I’m no republican, but found a post out on politico to to be the usual lame, twisted caricature of anyone against progressive authoritarianism.

The post was a bunch of soundbites directed at the GOP — but applicable to us all, so let’s address. each   Unfortunately, smugness can be one liners, but explanations require detail, so excuse the length.

Let the caricatures begin.

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The (GOP folks, but you can insert anyone who disagrees with progressives policy here) all…:

“Admire the American farmer but are willing to help him go broke.

Actually, plenty of R’s are big into subsidies for their own states, so this ain’t so accurate. But on farm subsidies, let’s get this straight. U.S. policy on farms is an economic catastrophe, paying people to overproduce some crops, fighting tobacco at one level, while granting subsidies to farm it at others (recall, Dear Leader Al Gore is a gentlemen farmer who benefits); forcing consumers to overpay for some crops, exporting overproduction of others, even giving it away into the 3rd-world, which undermines developing economy markets for agriculture; then we get stupid things like the “ethanol mandate” that is actually worse for the environment and caused economic problems due to the subsidy chasing going on, etc. Then there is the Mosanto protection racket BS that’s all part of the same mechanism.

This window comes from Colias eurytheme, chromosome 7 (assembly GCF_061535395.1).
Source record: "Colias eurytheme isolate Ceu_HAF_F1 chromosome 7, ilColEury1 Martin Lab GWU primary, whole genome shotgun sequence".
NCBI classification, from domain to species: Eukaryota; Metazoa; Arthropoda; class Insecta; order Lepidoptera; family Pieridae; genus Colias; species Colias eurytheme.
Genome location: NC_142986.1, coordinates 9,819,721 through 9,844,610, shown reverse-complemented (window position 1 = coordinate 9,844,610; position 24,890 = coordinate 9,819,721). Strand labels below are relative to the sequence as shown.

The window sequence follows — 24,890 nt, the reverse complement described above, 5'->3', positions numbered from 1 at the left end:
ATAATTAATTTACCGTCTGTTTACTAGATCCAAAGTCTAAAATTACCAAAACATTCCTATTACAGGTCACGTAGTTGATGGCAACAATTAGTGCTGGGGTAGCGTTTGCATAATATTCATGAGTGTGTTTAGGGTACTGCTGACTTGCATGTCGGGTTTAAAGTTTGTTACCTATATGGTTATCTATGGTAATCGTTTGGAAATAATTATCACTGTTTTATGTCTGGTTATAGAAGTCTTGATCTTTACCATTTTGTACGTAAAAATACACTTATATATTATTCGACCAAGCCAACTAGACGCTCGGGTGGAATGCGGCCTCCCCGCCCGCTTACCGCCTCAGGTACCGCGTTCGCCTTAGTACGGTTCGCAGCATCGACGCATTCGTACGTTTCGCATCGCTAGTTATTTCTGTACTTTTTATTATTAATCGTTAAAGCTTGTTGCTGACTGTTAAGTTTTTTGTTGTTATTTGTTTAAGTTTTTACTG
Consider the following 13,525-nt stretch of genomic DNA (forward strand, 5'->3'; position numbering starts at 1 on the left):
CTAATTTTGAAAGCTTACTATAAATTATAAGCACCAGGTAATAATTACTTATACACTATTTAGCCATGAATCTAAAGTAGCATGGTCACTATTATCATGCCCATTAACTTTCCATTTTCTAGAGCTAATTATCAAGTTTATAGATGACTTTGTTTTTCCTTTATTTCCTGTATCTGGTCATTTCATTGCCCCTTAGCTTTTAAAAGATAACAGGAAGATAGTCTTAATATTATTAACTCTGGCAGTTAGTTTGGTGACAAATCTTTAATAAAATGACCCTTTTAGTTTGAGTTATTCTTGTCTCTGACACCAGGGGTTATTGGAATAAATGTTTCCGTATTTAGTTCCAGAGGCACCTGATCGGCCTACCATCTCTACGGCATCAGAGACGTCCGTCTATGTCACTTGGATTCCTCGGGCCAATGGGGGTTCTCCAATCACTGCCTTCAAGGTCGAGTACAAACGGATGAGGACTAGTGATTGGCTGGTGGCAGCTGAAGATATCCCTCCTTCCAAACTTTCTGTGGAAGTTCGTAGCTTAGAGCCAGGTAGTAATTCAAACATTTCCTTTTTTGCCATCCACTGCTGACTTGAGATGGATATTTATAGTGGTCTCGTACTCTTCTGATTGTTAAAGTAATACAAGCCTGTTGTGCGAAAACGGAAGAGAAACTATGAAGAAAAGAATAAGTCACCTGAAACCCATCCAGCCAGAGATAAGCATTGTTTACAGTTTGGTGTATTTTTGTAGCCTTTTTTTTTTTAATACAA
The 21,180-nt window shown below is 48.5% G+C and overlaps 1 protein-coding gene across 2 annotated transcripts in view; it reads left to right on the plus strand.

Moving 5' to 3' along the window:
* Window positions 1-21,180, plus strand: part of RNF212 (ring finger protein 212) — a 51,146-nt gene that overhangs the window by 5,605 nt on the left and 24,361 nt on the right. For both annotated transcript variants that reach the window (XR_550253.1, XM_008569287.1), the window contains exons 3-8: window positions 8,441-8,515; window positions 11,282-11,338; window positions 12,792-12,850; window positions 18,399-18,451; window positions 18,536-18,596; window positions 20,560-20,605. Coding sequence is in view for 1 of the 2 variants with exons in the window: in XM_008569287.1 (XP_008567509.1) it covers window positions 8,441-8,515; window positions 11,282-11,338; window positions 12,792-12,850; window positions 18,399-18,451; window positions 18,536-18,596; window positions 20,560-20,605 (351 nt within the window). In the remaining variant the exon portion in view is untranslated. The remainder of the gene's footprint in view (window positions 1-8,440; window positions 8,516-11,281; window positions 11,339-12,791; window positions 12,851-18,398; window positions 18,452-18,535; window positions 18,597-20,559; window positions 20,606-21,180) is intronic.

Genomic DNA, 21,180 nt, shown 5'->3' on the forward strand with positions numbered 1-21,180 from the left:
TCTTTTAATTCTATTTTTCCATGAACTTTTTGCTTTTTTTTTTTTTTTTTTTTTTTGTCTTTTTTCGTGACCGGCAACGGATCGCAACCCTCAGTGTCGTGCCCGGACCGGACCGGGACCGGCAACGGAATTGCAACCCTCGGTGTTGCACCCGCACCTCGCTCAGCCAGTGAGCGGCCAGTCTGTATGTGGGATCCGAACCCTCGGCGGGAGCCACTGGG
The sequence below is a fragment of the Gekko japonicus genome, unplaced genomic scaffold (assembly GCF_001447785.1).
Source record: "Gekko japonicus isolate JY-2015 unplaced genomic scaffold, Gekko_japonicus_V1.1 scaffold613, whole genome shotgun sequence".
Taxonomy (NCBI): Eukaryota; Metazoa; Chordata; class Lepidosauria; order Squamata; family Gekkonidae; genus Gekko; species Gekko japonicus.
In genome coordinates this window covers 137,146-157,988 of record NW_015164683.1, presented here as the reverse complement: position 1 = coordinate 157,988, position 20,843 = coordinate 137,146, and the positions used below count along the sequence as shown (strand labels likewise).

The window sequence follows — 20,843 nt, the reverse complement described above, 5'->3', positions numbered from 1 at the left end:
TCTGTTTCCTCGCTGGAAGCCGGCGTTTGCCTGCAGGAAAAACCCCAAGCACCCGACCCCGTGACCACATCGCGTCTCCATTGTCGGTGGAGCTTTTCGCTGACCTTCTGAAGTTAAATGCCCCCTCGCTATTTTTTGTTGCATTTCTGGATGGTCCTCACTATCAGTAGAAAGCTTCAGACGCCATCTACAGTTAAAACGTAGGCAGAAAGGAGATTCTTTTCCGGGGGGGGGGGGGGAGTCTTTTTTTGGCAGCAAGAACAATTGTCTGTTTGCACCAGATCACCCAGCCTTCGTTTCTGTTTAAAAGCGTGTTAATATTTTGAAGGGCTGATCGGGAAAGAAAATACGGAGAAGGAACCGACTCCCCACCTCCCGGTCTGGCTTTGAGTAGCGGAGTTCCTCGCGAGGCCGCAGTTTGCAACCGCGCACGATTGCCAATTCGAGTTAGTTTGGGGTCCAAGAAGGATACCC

So, go ahead with the smug one liner and mock others who find this all distasteful as “being against the lil ol’ farmer”. I call BS.

Stand four-square for the American home but not for housing.

Because the housing bubble had nothing to do with massive intervention in the housing market at both the Congressional level or at the monetary policy level from the Fed and our twisted banking cartel system Nor did mandating that people who cannot afford homes should still be qualified for mortgages they don’t have the incomes for is a good thing. Nor did enabling an incompetent bureaucracy filled with political appointees hired expressly to make sure everyone got a mortgage, providing a defacto guarantee on all mortgages (Freddie and Fannie) have anything to do with it.